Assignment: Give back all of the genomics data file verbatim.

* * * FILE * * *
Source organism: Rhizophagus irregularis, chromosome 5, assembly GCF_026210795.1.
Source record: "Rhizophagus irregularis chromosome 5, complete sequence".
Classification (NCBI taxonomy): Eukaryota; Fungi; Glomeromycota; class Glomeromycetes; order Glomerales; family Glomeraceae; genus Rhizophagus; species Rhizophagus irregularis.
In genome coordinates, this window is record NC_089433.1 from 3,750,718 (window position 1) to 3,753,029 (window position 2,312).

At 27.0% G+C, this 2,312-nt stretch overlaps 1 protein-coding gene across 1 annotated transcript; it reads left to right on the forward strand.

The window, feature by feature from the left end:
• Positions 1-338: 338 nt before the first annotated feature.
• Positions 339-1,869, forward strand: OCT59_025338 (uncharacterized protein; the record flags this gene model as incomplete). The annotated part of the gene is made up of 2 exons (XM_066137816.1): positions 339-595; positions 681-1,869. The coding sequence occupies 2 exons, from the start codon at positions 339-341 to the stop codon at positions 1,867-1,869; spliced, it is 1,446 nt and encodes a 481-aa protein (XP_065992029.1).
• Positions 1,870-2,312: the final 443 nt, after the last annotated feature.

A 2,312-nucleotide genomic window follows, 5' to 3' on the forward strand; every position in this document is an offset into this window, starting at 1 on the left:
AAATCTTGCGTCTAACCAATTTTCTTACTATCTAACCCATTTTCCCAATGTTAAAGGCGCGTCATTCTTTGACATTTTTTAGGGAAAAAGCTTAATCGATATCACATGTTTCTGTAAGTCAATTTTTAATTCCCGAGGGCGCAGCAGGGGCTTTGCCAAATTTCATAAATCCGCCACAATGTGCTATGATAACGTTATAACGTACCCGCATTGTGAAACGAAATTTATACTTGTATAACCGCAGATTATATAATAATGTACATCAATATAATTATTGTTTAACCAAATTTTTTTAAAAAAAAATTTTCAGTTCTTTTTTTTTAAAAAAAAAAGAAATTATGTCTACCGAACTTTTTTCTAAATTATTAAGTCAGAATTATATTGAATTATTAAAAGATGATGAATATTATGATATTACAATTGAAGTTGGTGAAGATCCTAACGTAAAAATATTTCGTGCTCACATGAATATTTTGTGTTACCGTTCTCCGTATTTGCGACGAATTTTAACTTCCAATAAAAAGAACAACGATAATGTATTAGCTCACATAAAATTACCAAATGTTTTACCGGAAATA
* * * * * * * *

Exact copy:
Source organism: Rhizophagus irregularis, chromosome 5, assembly GCF_026210795.1.
Source record: "Rhizophagus irregularis chromosome 5, complete sequence".
Classification (NCBI taxonomy): Eukaryota; Fungi; Glomeromycota; class Glomeromycetes; order Glomerales; family Glomeraceae; genus Rhizophagus; species Rhizophagus irregularis.
In genome coordinates, this window is record NC_089433.1 from 3,750,718 (window position 1) to 3,753,029 (window position 2,312).

At 27.0% G+C, this 2,312-nt stretch overlaps 1 protein-coding gene across 1 annotated transcript; it reads left to right on the forward strand.

The window, feature by feature from the left end:
• Positions 1-338: 338 nt before the first annotated feature.
• Positions 339-1,869, forward strand: OCT59_025338 (uncharacterized protein; the record flags this gene model as incomplete). The annotated part of the gene is made up of 2 exons (XM_066137816.1): positions 339-595; positions 681-1,869. The coding sequence occupies 2 exons, from the start codon at positions 339-341 to the stop codon at positions 1,867-1,869; spliced, it is 1,446 nt and encodes a 481-aa protein (XP_065992029.1).
• Positions 1,870-2,312: the final 443 nt, after the last annotated feature.

A 2,312-nucleotide genomic window follows, 5' to 3' on the forward strand; every position in this document is an offset into this window, starting at 1 on the left:
AAATCTTGCGTCTAACCAATTTTCTTACTATCTAACCCATTTTCCCAATGTTAAAGGCGCGTCATTCTTTGACATTTTTTAGGGAAAAAGCTTAATCGATATCACATGTTTCTGTAAGTCAATTTTTAATTCCCGAGGGCGCAGCAGGGGCTTTGCCAAATTTCATAAATCCGCCACAATGTGCTATGATAACGTTATAACGTACCCGCATTGTGAAACGAAATTTATACTTGTATAACCGCAGATTATATAATAATGTACATCAATATAATTATTGTTTAACCAAATTTTTTTAAAAAAAAATTTTCAGTTCTTTTTTTTTAAAAAAAAAAGAAATTATGTCTACCGAACTTTTTTCTAAATTATTAAGTCAGAATTATATTGAATTATTAAAAGATGATGAATATTATGATATTACAATTGAAGTTGGTGAAGATCCTAACGTAAAAATATTTCGTGCTCACATGAATATTTTGTGTTACCGTTCTCCGTATTTGCGACGAATTTTAACTTCCAATAAAAAGAACAACGATAATGTATTAGCTCACATAAAATTACCAAATGTTTTACCGGAAATA